## 4 Representation Approaches

Graph structures for design synthesis approaches require an efficient approach to both the representation and manipulation of the geometry of relevant design objects. In the aspect of identifying the crucial objects and linking them elegantly to a geometric representation, we see the key problem to the successful use of graph rewriting methods in design synthesis. Thereby, a first stream follows the idea of a very fine-grained representation and control of geometry, giving the graph an intuitive geometric meaning. The second stream attempts to further abstract objects, making it easier to define and describe transformations on a semantically higher level of abstraction. Both are discussed in the following sections.

### 4.1 Low-Level Representation of Geometry

An engineer familiar with computational geometry would likely associate the terms “graph” and “geometry” with well-known classical data structures. As such, the *vertex-edge-face* graph, illustrated in Figure 10, may be mentioned, used in boundary representation approaches. Two key advantages of such graph models with a strong linkage of topology and geometry may be highlighted:

**FIGURE 10**. A pyramid represented by a vertex-edge-face graph, illustrated geometrically (left) and topologically (right).

They give a very fine-grained control of the geometry of objects, down to every single geodetic point. For an engineering model with objects in such a representation, efficient and detailed spatial-topological queries and consistency checks exist (Borrmann and Rank, 2009; Jabi et al., 2018). Another advantage to the low-level integration of topology and geometry is the geometric intuitiveness of a graph model. This is both beneficial to the development of rules, and the analysis of structures, e.g., when evaluating them by defining cost functions. Many applications illustrate these benefits. An early and widely known example is the optimal truss generation problem (Shea, 1997; Kaveh and Koohestani, 2008; Hooshmand and Campbell, 2016). Thereby, nodes commonly represent joins, while edges represent the beams of the truss. Describing and manipulating more complex structures is equally possible, as shown by the origami figures of Chen et al. (2019) or the walls and floors described in the architectural solid grammars by Heisserman (1994).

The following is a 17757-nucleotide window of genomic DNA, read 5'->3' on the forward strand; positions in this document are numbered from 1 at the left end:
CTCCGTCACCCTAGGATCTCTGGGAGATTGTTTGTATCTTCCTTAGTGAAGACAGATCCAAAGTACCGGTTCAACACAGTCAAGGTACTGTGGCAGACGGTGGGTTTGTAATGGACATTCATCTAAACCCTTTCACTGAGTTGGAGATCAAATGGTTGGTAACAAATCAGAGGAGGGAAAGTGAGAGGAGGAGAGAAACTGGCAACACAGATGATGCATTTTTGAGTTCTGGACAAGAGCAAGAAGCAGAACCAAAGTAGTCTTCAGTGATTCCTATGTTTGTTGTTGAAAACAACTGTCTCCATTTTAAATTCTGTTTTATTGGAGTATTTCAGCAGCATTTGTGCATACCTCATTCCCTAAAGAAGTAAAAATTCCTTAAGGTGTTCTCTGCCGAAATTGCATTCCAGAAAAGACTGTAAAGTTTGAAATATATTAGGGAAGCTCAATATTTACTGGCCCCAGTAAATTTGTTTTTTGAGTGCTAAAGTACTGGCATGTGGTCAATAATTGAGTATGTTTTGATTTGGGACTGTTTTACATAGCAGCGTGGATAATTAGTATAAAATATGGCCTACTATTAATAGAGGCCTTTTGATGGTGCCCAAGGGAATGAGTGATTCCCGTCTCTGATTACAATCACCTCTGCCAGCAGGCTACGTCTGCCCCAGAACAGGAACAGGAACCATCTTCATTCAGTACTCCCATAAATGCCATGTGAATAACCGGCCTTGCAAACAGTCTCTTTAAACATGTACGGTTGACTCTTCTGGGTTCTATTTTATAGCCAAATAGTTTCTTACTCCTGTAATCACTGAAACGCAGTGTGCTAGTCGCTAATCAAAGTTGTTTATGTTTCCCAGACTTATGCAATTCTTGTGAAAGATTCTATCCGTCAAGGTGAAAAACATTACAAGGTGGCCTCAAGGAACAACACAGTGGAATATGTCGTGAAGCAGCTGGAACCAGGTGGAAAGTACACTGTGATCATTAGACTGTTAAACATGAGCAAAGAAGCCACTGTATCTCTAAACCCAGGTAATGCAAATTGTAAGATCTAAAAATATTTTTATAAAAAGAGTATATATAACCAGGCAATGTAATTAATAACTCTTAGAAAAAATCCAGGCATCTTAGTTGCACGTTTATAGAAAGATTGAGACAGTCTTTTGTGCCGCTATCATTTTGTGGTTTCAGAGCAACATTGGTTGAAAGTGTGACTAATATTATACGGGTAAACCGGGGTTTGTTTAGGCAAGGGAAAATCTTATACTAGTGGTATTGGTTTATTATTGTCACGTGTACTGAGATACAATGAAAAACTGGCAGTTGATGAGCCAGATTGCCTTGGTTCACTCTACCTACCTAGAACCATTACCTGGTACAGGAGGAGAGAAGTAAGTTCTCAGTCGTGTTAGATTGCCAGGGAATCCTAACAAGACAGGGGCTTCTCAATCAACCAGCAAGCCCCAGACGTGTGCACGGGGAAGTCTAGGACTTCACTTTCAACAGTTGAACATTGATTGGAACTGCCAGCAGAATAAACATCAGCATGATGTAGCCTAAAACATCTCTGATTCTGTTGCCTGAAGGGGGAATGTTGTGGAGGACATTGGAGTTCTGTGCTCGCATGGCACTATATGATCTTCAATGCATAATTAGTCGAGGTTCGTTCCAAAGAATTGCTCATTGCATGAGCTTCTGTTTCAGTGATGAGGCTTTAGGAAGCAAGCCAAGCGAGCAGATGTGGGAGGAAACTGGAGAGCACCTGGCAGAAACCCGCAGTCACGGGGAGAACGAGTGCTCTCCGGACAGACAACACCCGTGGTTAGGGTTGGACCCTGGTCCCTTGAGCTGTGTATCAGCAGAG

Despite not being specific to engineering, the implementation of shape grammars utilizing graph models must be mentioned in this context, too. For these implementations, graphs were recognized to have beneficial characteristics as a model of geometry. On the one hand, graphs were proven capable of implementing shape grammars that support the recognition of *emergent* shapes (Knight, 2003), i.e., to cope with ambiguous recognition problems as in the Sierpinski-triangle. More relevant to engineering applications is the question of topological-associative shape recognition (Grasl and Economou, 2013; Wortmann, 2013). Instead of depending on similarity transformations to geometrically match LHS patterns (Krishnamurti and Earl, 1992), graphs enable efficient queries for *topological* patterns of geometric entities. This enables the formulation of much more flexible and expressive rewriting rules. A rule defined for a quadrilateral may apply to any quadrilateral in a shape of a design.

This leads to two significant downsides of graph models in such a high resolution of geometry. First, what does a human intend when he defines a rewriting pattern that consists of a closed loop of four vertices and lines? Can the matching algorithm assume that orthogonal and parallel lines play a role or not? Did the human intend a void quadrilateral or may the pattern intersect itself or be intersected by other elements? Krishnamurti and Earl (1992) discuss why it is a very difficult task to capture the exact designer’s intent. Recently, these questions were revisited by Stouffs (2019). Second, is it really necessary and desirable to have such high flexibility and control of geometry? It must be weighed up that this comes with the toll of defining rules that may easily become very complex.